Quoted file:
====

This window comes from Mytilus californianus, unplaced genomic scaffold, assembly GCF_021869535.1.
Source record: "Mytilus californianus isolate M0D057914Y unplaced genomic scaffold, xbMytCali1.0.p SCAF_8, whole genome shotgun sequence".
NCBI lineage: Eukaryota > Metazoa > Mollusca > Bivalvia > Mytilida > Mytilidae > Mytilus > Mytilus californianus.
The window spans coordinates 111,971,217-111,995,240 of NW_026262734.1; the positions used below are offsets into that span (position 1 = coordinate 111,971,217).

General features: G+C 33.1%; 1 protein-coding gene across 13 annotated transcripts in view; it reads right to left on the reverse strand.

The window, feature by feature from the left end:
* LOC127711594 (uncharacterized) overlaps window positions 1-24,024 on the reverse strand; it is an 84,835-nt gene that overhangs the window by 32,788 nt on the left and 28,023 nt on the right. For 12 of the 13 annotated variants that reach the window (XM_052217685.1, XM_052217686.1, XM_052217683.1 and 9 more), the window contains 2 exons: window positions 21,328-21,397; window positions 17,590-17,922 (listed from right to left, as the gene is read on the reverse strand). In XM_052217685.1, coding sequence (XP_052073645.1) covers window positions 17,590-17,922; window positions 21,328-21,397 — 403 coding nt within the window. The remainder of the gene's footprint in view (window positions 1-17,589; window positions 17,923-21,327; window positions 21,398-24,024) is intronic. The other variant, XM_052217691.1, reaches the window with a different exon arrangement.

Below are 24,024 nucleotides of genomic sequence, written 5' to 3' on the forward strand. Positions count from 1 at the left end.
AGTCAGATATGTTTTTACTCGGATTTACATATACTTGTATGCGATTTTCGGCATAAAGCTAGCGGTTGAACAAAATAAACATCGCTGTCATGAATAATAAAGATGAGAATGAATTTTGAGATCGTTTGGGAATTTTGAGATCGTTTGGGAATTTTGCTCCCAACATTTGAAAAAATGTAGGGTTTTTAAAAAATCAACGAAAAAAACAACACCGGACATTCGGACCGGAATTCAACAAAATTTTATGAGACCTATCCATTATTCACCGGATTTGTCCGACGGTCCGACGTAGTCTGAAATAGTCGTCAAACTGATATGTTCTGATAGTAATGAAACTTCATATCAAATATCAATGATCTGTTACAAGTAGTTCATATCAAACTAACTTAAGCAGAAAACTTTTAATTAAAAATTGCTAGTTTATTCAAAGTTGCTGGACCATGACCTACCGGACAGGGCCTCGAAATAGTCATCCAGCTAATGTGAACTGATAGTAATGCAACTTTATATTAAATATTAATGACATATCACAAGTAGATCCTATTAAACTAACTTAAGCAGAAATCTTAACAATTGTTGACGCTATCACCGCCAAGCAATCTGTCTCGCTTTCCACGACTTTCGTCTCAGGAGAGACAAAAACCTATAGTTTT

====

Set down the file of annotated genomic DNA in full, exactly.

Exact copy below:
This window comes from Mytilus californianus, unplaced genomic scaffold, assembly GCF_021869535.1.
Source record: "Mytilus californianus isolate M0D057914Y unplaced genomic scaffold, xbMytCali1.0.p SCAF_8, whole genome shotgun sequence".
NCBI lineage: Eukaryota > Metazoa > Mollusca > Bivalvia > Mytilida > Mytilidae > Mytilus > Mytilus californianus.
The window spans coordinates 111,971,217-111,995,240 of NW_026262734.1; the positions used below are offsets into that span (position 1 = coordinate 111,971,217).

General features: G+C 33.1%; 1 protein-coding gene across 13 annotated transcripts in view; it reads right to left on the reverse strand.

The window, feature by feature from the left end:
* LOC127711594 (uncharacterized) overlaps window positions 1-24,024 on the reverse strand; it is an 84,835-nt gene that overhangs the window by 32,788 nt on the left and 28,023 nt on the right. For 12 of the 13 annotated variants that reach the window (XM_052217685.1, XM_052217686.1, XM_052217683.1 and 9 more), the window contains 2 exons: window positions 21,328-21,397; window positions 17,590-17,922 (listed from right to left, as the gene is read on the reverse strand). In XM_052217685.1, coding sequence (XP_052073645.1) covers window positions 17,590-17,922; window positions 21,328-21,397 — 403 coding nt within the window. The remainder of the gene's footprint in view (window positions 1-17,589; window positions 17,923-21,327; window positions 21,398-24,024) is intronic. The other variant, XM_052217691.1, reaches the window with a different exon arrangement.

Below are 24,024 nucleotides of genomic sequence, written 5' to 3' on the forward strand. Positions count from 1 at the left end.
AGTCAGATATGTTTTTACTCGGATTTACATATACTTGTATGCGATTTTCGGCATAAAGCTAGCGGTTGAACAAAATAAACATCGCTGTCATGAATAATAAAGATGAGAATGAATTTTGAGATCGTTTGGGAATTTTGAGATCGTTTGGGAATTTTGCTCCCAACATTTGAAAAAATGTAGGGTTTTTAAAAAATCAACGAAAAAAACAACACCGGACATTCGGACCGGAATTCAACAAAATTTTATGAGACCTATCCATTATTCACCGGATTTGTCCGACGGTCCGACGTAGTCTGAAATAGTCGTCAAACTGATATGTTCTGATAGTAATGAAACTTCATATCAAATATCAATGATCTGTTACAAGTAGTTCATATCAAACTAACTTAAGCAGAAAACTTTTAATTAAAAATTGCTAGTTTATTCAAAGTTGCTGGACCATGACCTACCGGACAGGGCCTCGAAATAGTCATCCAGCTAATGTGAACTGATAGTAATGCAACTTTATATTAAATATTAATGACATATCACAAGTAGATCCTATTAAACTAACTTAAGCAGAAATCTTAACAATTGTTGACGCTATCACCGCCAAGCAATCTGTCTCGCTTTCCACGACTTTCGTCTCAGGAGAGACAAAAACCTATAGTTTT